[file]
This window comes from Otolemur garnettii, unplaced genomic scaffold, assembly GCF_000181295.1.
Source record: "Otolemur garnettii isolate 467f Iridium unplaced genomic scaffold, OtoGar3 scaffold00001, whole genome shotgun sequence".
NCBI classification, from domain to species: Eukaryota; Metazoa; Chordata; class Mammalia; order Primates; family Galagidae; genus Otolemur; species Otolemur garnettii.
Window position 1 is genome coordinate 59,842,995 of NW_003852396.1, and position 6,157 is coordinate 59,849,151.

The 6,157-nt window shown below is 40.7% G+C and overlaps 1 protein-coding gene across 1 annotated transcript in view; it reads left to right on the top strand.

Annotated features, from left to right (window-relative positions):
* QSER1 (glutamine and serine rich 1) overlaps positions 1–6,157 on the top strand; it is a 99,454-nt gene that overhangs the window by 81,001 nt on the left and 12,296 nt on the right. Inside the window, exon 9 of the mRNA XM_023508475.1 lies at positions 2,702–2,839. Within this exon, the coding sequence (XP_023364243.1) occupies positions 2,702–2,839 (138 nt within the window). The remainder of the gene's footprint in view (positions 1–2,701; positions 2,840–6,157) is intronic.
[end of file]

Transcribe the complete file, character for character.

This window comes from Otolemur garnettii, unplaced genomic scaffold, assembly GCF_000181295.1.
Source record: "Otolemur garnettii isolate 467f Iridium unplaced genomic scaffold, OtoGar3 scaffold00001, whole genome shotgun sequence".
NCBI classification, from domain to species: Eukaryota; Metazoa; Chordata; class Mammalia; order Primates; family Galagidae; genus Otolemur; species Otolemur garnettii.
Window position 1 is genome coordinate 59,842,995 of NW_003852396.1, and position 6,157 is coordinate 59,849,151.

The 6,157-nt window shown below is 40.7% G+C and overlaps 1 protein-coding gene across 1 annotated transcript in view; it reads left to right on the top strand.

Annotated features, from left to right (window-relative positions):
* QSER1 (glutamine and serine rich 1) overlaps positions 1–6,157 on the top strand; it is a 99,454-nt gene that overhangs the window by 81,001 nt on the left and 12,296 nt on the right. Inside the window, exon 9 of the mRNA XM_023508475.1 lies at positions 2,702–2,839. Within this exon, the coding sequence (XP_023364243.1) occupies positions 2,702–2,839 (138 nt within the window). The remainder of the gene's footprint in view (positions 1–2,701; positions 2,840–6,157) is intronic.